MEXICO CITY (Reuters) – Mexican President Andres Manuel Lopez Obrador took office in December promising to reduce public spending to free up more resources for the poor. But his austerity drive has left media outlets reeling, and raised questions about whether Lopez Obrador is trying to influence coverage.
FILE PHOTO: Mexico’s President Andres Manuel Lopez Obrador attends a news conference at the National Palace in Mexico City, Mexico, May 31, 2019. Picture taken May 31, 2019. REUTERS/Henry Romero/File Photo
Between January and August, Lopez Obrador’s government spent 88 million pesos ($4.6 million) on advertising, just 3.6% of the sum spent in the same months of 2018 by his predecessor Enrique Pena Nieto, Public Administration Ministry (SFP) data show.
Though such spending usually rises towards year-end, the eight-month outlay is the lowest in at least seven years, and well under budget. The reduction in government publicity, which had accounted for 10% or more of advertising revenue for many outlets, has sparked layoffs and the suspension of projects in an industry still suffering disruption from the shift to the internet.
Everyone is feeling the pain, from regional newspapers, to marquee broadcasters such as Televisa and TV Azteca. Televisa’s profit fell by 20% in the first quarter and by 79% in the second.
With the media desperate for funds, some critics fear the administration could lean on them for favorable coverage.
“If the president’s goal is to regulate the flow of investment in advertising, I would celebrate it,” said Ruben Arnoldo Gonzalez, a media expert at Puebla’s Benemerita Autonomous University. “But I wouldn’t be surprised if the spending cuts are also a way to pressure the press.”
The government did not immediately respond to a request for comment. In news conferences this year, Lopez Obrador has denied his goal was to weaken the media.
Lopez Obrador’s relationship with the media has long been rocky, and during the daily news conferences he has frequently attacked critical outlets such as newspaper Reforma, calling it an arm of the “conservative” opposition.
Nor has he hidden his preference for sympathetic voices.
“The best journalists in Mexico’s history … all took sides,” the president said in July.
The field appears to be thinning.
Though there is no official figure for how many media operate in Mexico, the number of newspapers and magazines on the national register – those considered viable for government advertising – had by Sept. 25 fallen to 833 from 1,590 at the end of 2018, according to interior ministry data.
Quantifying Lopez Obrador’s impact on editorial independence is difficult, but the media are becoming friendlier to him, said Fernando Dworak, a Mexico City-based political analyst.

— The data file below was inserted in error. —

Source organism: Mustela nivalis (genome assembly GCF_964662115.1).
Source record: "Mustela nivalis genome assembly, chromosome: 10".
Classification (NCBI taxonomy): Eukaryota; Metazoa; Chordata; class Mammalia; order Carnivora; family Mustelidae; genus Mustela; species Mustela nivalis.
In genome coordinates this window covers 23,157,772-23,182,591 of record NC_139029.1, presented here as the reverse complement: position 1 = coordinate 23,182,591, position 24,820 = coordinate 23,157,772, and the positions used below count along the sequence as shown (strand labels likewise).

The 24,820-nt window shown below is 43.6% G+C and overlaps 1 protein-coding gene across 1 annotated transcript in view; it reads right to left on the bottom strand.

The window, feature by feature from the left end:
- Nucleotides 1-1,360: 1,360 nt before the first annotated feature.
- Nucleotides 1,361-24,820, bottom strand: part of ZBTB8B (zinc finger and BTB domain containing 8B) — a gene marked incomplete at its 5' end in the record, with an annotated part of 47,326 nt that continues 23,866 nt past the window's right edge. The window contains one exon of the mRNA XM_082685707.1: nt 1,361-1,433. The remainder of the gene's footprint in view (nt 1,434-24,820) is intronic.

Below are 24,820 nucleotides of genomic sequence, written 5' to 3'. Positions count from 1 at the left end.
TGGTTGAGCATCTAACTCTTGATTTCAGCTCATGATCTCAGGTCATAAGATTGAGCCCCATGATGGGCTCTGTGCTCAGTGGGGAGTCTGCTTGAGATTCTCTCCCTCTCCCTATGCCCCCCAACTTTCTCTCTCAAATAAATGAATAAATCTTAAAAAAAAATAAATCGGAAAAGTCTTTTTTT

“It’s a loss of plurality, and we don’t exactly know if it’s due to financing, to public pressure or for their convenience,” he said, noting it could be all of the above.
What is clear, Dworak added, is that Lopez Obrador’s 7 a.m. news conferences, which can last more than two hours, have made major media dedicate more air time to the government line.
Latin America is no stranger to such situations.
Former Peruvian President Alberto Fujimori used cash to sway newspapers and television channels in his favor.
In Venezuela, almost three-quarters of newspapers closed by mid-2018 after five years of recession. A shortage of paper for printing presses and the government’s refusal to renew TV and radio broadcasting licenses, has left coverage largely in the state’s hands.
“LESS IS MORE”
During its six-year term, the Pena Nieto administration purchased some $2.5 billion in advertising, favoring big contracts with media conglomerates Televisa and TV Azteca.
Lopez Obrador budgeted for around $250 million in advertising this year, compared with $485 million spent by Pena Nieto in 2018, according to SFP figures.
“We care about keeping spending down,” Lopez Obrador said this month. “We need moderation, because less is more.”
Mexican media’s steady flow of government funds has long insulated them from changing times, according to a report by the Reuters Institute for the Study of Journalism.
“The new political arrangements are having repercussions on the news media, which have become accustomed to having the government as their principal advertiser,” the report said.
Televisa, which Lopez Obrador accused of complicity in an establishment plot to deny him the presidency in 2006, for years was an ally of the Institutional Revolutionary Party (PRI), which dominated Mexico for most of the past century.
Headed by tycoon Emilio Azcarraga, the company said its second quarter drop in income was partly due to lower government spending on advertising. In 2018, the final year of Pena Nieto’s PRI administration, government spending on advertising made up 11% of Televisa’s total advertising revenue.
The story is virtually the same at other media firms.
TV Azteca’s sales plummeted 29% in the second quarter and its stock is trading near a historic low, while Grupo Radio Centro suffered a 24% drop in sales and its shares are hovering around a 15-year low.
Media have cut back on coverage, laid off employees and sometimes found themselves unable to pay workers.
“It was very frustrating for all of us,” said Margarita Vega, who in mid-April lost her job as a script writer at El Financiero Bloomberg TV. “They asked me to stop what I was writing. My anchor cried, I will never forget it.”
Additional reporting by Dave Graham; Writing by Anthony Esposito; Editing by Lincoln Feast.
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